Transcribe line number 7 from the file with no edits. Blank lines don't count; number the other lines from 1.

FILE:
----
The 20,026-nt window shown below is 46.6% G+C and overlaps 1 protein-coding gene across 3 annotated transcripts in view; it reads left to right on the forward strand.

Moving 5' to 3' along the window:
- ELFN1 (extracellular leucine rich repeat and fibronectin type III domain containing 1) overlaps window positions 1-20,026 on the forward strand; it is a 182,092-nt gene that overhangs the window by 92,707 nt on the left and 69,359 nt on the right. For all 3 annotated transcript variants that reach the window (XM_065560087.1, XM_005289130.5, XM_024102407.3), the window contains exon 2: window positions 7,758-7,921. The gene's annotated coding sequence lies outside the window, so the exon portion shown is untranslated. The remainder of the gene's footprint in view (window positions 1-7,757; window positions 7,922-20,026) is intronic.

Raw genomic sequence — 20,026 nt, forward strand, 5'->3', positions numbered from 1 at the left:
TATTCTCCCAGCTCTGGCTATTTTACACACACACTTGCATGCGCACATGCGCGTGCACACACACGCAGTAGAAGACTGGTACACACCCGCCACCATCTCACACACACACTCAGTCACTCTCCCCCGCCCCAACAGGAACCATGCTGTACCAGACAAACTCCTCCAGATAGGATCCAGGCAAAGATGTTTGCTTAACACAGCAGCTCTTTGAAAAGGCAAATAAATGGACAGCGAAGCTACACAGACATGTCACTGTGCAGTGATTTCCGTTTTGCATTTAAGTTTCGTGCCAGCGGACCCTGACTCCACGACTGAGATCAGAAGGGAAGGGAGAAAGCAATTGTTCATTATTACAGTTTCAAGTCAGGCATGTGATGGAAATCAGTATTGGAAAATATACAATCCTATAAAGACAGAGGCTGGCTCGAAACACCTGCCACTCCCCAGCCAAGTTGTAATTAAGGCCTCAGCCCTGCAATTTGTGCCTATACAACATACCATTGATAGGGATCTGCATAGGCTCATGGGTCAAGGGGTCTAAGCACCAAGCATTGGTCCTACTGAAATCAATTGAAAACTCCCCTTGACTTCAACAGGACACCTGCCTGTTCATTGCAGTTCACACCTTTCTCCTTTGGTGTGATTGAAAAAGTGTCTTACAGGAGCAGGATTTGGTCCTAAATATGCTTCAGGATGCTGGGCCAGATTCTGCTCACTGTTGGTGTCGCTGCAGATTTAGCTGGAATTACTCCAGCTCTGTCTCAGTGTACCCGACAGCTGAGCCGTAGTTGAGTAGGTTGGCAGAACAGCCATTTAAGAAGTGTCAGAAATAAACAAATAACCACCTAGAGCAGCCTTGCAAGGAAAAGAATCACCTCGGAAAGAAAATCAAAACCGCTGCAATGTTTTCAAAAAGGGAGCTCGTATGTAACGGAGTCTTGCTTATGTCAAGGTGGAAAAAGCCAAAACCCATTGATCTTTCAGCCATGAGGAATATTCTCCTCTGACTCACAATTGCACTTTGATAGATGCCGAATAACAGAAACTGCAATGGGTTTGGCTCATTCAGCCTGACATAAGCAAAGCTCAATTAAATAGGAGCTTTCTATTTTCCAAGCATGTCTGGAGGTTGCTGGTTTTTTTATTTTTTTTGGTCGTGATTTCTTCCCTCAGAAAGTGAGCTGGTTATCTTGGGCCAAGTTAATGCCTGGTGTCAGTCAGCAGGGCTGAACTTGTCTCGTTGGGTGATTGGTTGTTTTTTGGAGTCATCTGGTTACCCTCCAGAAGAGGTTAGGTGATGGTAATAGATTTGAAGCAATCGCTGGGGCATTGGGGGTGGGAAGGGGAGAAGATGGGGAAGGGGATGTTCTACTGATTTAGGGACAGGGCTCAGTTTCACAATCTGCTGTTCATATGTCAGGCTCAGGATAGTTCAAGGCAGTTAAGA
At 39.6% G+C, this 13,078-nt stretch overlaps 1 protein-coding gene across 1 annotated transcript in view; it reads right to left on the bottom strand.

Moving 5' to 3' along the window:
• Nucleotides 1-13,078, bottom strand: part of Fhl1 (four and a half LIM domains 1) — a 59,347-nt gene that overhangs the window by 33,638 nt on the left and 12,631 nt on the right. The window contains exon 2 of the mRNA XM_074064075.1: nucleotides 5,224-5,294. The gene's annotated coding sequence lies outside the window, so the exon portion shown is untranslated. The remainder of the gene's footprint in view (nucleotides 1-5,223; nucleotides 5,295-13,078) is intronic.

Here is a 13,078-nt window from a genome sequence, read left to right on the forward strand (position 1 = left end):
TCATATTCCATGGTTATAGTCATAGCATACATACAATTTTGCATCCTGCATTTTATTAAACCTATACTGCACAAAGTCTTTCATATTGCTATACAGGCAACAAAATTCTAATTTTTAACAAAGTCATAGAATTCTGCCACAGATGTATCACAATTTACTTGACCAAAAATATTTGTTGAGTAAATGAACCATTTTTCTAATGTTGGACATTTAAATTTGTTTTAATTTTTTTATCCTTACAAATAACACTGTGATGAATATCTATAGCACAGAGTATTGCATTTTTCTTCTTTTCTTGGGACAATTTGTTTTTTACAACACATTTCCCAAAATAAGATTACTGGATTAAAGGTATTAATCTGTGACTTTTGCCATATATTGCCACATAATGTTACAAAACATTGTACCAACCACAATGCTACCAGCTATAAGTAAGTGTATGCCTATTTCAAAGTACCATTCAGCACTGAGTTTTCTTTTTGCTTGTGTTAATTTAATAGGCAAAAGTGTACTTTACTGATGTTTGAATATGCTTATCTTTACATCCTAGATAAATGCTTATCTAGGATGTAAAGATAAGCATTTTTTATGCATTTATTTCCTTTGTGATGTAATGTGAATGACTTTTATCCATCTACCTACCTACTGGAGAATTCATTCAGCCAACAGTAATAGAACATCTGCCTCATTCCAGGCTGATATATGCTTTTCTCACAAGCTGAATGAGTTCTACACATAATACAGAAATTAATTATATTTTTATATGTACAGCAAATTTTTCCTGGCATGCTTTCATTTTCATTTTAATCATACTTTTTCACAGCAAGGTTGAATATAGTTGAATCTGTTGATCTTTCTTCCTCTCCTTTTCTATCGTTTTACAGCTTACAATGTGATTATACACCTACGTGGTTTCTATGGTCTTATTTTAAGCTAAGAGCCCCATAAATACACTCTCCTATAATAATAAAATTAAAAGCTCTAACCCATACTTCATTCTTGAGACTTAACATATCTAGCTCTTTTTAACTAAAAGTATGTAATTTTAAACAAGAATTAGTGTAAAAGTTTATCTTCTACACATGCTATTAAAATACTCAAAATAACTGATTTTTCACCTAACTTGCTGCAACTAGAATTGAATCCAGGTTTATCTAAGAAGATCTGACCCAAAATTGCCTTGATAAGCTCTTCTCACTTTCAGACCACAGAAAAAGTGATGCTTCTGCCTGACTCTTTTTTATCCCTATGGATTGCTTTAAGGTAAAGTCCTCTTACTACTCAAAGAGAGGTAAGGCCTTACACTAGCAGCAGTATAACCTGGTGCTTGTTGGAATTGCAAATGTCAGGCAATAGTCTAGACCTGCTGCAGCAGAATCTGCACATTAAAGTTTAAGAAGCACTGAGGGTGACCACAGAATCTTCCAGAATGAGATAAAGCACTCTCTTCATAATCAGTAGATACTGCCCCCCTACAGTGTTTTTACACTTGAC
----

Moving 5' to 3' along the window: